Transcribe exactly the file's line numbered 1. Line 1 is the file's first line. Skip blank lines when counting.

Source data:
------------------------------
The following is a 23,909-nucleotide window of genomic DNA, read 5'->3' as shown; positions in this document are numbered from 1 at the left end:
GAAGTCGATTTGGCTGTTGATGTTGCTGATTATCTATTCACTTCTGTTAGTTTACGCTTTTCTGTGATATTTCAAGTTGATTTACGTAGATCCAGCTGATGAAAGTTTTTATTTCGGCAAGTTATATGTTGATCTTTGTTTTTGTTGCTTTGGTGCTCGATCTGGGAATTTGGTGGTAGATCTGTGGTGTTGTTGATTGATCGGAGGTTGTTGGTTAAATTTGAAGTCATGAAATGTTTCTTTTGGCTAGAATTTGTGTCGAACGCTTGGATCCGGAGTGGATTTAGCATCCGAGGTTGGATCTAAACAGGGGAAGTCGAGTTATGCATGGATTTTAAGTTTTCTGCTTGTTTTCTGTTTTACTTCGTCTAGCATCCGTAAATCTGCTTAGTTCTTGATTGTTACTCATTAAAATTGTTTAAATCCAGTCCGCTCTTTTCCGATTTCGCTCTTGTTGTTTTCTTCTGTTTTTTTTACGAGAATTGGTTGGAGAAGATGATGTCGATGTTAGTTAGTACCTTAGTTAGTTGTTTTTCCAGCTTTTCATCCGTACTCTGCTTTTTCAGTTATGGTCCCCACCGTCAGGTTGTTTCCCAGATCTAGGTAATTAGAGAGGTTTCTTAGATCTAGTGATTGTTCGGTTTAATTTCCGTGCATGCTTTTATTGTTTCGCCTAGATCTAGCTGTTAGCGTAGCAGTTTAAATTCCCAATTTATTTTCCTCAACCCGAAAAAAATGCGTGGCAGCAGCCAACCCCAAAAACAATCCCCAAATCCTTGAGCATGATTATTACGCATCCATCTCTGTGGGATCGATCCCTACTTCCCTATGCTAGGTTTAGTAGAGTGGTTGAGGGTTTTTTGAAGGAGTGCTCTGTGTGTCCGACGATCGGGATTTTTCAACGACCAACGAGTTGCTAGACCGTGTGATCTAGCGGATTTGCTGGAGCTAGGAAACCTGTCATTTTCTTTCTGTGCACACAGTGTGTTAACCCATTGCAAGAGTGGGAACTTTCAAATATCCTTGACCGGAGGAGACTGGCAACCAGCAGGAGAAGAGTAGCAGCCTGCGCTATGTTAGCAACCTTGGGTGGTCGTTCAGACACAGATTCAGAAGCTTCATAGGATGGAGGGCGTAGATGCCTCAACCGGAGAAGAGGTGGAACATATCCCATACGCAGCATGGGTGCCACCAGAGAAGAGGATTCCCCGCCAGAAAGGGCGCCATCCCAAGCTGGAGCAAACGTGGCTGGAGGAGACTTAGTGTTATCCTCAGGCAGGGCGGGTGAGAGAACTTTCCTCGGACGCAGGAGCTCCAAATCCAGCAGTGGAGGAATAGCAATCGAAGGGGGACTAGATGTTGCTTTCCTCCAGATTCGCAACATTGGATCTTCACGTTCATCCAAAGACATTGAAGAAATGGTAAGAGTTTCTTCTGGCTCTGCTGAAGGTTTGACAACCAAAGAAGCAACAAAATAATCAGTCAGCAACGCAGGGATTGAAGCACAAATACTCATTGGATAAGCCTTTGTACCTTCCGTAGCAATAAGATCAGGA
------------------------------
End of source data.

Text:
The following is a 23,909-nucleotide window of genomic DNA, read 5'->3' as shown; positions in this document are numbered from 1 at the left end: